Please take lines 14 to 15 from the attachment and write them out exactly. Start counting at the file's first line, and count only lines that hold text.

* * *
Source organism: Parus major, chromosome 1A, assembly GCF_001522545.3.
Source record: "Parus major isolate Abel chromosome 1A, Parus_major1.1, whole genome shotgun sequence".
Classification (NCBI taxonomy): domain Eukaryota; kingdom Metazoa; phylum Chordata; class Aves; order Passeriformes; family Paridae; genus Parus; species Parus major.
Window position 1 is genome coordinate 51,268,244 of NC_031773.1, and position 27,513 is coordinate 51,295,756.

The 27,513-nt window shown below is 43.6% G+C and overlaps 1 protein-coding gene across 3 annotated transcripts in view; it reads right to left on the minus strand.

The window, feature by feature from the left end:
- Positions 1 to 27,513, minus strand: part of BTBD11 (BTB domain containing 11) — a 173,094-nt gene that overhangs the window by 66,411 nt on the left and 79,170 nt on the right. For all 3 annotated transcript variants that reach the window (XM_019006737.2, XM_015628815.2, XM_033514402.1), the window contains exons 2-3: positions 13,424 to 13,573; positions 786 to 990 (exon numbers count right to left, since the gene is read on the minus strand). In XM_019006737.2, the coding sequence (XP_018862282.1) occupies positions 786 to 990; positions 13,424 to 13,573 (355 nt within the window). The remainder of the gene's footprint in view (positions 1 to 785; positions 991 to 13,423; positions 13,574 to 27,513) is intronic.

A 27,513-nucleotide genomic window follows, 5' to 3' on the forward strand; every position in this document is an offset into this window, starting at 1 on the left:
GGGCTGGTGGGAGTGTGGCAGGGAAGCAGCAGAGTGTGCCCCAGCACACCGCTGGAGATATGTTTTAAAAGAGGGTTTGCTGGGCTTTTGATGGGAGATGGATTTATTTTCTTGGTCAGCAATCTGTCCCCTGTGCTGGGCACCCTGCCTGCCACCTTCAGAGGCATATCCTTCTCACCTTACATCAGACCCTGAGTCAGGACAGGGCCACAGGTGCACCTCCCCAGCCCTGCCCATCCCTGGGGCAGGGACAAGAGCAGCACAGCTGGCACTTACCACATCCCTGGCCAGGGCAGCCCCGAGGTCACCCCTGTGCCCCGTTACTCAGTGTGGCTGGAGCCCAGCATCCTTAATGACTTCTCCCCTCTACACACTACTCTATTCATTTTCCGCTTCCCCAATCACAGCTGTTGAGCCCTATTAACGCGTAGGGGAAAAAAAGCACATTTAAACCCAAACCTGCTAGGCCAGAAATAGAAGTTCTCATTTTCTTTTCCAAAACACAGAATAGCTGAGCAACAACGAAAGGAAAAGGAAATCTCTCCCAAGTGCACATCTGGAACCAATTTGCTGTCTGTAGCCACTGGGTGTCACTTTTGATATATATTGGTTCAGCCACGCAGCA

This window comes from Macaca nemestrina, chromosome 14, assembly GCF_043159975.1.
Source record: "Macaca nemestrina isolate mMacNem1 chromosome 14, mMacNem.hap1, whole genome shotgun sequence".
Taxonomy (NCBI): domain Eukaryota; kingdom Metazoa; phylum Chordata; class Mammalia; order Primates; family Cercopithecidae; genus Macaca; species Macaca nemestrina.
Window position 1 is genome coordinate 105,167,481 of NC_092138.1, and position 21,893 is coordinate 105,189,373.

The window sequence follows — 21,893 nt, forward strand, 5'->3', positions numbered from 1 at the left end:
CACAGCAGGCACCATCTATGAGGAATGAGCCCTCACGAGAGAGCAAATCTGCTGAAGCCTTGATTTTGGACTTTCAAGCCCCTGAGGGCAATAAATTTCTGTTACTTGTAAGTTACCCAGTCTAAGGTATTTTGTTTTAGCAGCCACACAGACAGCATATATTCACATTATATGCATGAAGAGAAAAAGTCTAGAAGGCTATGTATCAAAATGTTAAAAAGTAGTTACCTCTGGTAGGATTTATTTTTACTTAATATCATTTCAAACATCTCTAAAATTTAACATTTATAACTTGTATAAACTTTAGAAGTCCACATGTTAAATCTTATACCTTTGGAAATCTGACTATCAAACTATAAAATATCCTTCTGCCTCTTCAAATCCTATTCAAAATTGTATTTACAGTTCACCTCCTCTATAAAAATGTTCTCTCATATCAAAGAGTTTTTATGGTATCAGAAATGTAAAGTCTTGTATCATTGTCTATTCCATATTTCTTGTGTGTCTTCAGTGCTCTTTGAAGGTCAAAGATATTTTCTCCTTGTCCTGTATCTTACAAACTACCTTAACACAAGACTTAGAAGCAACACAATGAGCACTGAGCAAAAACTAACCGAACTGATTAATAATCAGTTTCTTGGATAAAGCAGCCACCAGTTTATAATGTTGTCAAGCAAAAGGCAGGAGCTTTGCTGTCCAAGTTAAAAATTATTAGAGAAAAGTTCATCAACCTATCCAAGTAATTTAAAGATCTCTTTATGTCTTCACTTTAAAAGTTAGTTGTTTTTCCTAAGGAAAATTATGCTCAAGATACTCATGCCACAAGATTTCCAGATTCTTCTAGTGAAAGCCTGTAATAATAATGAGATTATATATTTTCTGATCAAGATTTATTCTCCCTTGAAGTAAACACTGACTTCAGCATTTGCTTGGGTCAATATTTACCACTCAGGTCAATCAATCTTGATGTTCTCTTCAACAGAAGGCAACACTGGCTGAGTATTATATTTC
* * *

The window sequence follows — 21,893 nt, forward strand, 5'->3', positions numbered from 1 at the left end:
CACAGCAGGCACCATCTATGAGGAATGAGCCCTCACGAGAGAGCAAATCTGCTGAAGCCTTGATTTTGGACTTTCAAGCCCCTGAGGGCAATAAATTTCTGTTACTTGTAAGTTACCCAGTCTAAGGTATTTTGTTTTAGCAGCCACACAGACAGCATATATTCACATTATATGCATGAAGAGAAAAAGTCTAGAAGGCTATGTATCAAAATGTTAAAAAGTAGTTACCTCTGGTAGGATTTATTTTTACTTAATATCATTTCAAACATCTCTAAAATTTAACATTTATAACTTGTATAAACTTTAGAAGTCCACATGTTAAATCTTATACCTTTGGAAATCTGACTATCAAACTATAAAATATCCTTCTGCCTCTTCAAATCCTATTCAAAATTGTATTTACAGTTCACCTCCTCTATAAAAATGTTCTCTCATATCAAAGAGTTTTTATGGTATCAGAAATGTAAAGTCTTGTATCATTGTCTATTCCATATTTCTTGTGTGTCTTCAGTGCTCTTTGAAGGTCAAAGATATTTTCTCCTTGTCCTGTATCTTACAAACTACCTTAACACAAGACTTAGAAGCAACACAATGAGCACTGAGCAAAAACTAACCGAACTGATTAATAATCAGTTTCTTGGATAAAGCAGCCACCAGTTTATAATGTTGTCAAGCAAAAGGCAGGAGCTTTGCTGTCCAAGTTAAAAATTATTAGAGAAAAGTTCATCAACCTATCCAAGTAATTTAAAGATCTCTTTATGTCTTCACTTTAAAAGTTAGTTGTTTTTCCTAAGGAAAATTATGCTCAAGATACTCATGCCACAAGATTTCCAGATTCTTCTAGTGAAAGCCTGTAATAATAATGAGATTATATATTTTCTGATCAAGATTTATTCTCCCTTGAAGTAAACACTGACTTCAGCATTTGCTTGGGTCAATATTTACCACTCAGGTCAATCAATCTTGATGTTCTCTTCAACAGAAGGCAACACTGGCTGAGTATTATATTTC